Inheritance Tax  

Making a Christmas gift while keeping HMRC happy

  • Describe some of the pitfalls of making gifts
  • Identify examples that are exempt from IHT
  • Explain what other taxes come into play when making a gift
Making a Christmas gift while keeping HMRC happy

Christmas is the season of giving and thinking of others. Given the lack of opportunities to spend disposable income during 2020, people may be minded to be more generous than usual over the coming weeks.

For those pragmatic souls who would like to extend these altruistic sentiments beyond the festive season, there are many ways of doing so in a tax-efficient manner.

The potential charge to tax

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Depending on the value of their estate, those married or in a civil partnership, and who have made no lifetime gifts in the seven years prior to their death, may be able to leave up to £1m to their descendants with no charge to inheritance tax.

The rest of their assets are typically taxed at 40 per cent.

Given that the value of one’s home is included in the assets subjected to tax, it is no surprise that inheritance tax is frequently payable on the estates of those who would not consider themselves to be particularly wealthy. In the spirit of Christmas, here are some suggestions for mitigating this liability.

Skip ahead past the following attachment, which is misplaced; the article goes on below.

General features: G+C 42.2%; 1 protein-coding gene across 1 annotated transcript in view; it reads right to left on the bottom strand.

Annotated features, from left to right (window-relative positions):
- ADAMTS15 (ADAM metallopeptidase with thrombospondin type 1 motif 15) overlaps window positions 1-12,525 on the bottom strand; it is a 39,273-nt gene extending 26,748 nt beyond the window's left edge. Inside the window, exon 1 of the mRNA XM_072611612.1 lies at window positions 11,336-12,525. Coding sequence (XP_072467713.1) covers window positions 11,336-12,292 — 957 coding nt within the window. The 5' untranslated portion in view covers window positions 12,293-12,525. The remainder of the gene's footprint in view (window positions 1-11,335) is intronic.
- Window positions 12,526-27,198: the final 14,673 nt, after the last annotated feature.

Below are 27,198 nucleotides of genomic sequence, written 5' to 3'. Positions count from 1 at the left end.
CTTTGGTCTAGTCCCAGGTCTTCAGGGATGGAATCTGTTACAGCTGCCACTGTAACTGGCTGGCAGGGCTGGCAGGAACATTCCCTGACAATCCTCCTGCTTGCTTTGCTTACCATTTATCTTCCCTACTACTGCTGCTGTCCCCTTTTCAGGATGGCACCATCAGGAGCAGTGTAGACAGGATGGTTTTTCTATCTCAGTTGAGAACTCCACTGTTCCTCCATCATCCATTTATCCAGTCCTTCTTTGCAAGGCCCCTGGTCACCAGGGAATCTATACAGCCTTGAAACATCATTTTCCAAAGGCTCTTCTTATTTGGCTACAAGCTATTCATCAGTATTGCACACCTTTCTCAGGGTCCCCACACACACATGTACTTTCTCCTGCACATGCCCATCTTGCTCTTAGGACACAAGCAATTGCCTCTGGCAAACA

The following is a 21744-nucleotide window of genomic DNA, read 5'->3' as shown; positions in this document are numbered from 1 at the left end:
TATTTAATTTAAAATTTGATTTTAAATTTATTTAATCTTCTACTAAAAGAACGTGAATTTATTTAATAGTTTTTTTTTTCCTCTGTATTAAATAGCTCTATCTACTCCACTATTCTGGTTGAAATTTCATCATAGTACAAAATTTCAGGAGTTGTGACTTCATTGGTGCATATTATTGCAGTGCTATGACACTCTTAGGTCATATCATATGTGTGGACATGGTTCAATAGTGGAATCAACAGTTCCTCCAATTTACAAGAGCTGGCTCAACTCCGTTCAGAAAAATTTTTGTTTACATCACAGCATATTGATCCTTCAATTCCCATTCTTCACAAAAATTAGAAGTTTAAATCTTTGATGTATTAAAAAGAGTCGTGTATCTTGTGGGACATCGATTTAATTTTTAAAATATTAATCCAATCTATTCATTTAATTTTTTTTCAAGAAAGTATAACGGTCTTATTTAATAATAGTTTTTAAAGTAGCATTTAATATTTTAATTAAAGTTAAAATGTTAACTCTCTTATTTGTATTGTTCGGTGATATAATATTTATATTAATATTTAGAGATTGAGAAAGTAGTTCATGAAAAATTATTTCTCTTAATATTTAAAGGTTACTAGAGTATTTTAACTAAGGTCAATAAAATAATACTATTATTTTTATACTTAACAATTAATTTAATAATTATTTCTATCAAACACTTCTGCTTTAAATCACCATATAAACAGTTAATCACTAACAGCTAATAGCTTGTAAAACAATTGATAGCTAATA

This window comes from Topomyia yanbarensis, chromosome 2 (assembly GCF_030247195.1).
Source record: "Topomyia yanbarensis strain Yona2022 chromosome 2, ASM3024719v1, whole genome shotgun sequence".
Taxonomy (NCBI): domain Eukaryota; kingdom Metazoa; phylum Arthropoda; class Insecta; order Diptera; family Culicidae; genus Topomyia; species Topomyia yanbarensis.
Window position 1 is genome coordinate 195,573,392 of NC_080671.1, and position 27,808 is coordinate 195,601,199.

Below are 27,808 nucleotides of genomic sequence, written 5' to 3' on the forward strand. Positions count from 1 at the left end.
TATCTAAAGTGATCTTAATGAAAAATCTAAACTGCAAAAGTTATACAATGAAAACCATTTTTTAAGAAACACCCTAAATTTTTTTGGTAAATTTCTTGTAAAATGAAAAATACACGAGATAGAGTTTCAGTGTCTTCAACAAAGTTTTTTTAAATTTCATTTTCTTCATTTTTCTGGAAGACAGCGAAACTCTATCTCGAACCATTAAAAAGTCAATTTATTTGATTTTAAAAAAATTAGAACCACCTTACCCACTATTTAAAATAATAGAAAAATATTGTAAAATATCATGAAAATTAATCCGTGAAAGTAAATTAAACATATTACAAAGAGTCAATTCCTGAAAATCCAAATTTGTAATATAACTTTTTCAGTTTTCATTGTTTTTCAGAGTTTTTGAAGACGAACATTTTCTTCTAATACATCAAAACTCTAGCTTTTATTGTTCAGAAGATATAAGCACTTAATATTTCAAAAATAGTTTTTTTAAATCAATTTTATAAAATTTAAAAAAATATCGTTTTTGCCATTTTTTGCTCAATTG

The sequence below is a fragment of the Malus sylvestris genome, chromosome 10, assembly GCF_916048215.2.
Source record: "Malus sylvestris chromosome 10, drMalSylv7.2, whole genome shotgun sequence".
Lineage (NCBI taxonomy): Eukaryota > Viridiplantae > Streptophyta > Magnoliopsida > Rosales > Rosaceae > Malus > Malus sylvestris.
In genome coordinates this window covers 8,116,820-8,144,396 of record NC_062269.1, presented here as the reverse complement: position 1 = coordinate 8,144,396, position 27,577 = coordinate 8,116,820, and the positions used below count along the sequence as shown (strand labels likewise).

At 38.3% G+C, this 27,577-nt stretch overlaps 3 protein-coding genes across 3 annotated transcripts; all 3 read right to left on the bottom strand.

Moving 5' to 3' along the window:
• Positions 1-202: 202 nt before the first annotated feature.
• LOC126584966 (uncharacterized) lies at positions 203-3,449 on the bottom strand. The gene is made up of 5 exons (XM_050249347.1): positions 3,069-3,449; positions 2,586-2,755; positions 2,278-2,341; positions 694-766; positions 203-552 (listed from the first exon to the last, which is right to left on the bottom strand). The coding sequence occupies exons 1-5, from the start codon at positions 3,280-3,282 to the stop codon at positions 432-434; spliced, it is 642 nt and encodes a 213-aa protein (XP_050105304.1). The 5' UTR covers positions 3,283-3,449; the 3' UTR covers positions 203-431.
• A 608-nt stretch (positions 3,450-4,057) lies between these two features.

Any gifts that pass to a spouse or civil partner usually do so free of inheritance tax. The reliefs and exemptions described below relate to gifts to others, for example, parents wishing to pass their assets to their children during their lifetime, rather than after their estate has been reduced by a tax charge.

Although the general rule is that someone must survive a gift by seven years in for any inheritance tax consequences to disappear, this is not always the case.

Annual Exemption. Every individual can make a gift to anyone they like of up to £3,000 each tax year without any inheritance tax implications.

If no gift is made in a particular tax year, or the amount given is less than £3,000, any unused allowance can be carried forward to the following tax year. The allowance can only be carried forward by one tax year, so a maximum of £6,000 can be given away in any given tax year. To make sure this allowance is not wasted, someone who intends to make a gift should make sure they act before the 5 April each year.

Other one-off gifts. Any number of one-off gifts of up to £250 can be made each tax year without giving rise to any charge to inheritance tax. However, if this threshold is exceeded, even by £1, the relief disappears entirely, and the donor must survive seven years from the date of the gift for there to be no inheritance tax consequences. Unlike the annual allowance, it is not possible to carry forward this allowance, meaning it must be used in each tax year otherwise it is lost.

Anyone who is unable to attend a Christmas wedding due to Covid restrictions and is thinking of spending the money instead on a more lavish present for the happy couple, should consider the potential inheritance tax effect of doing so.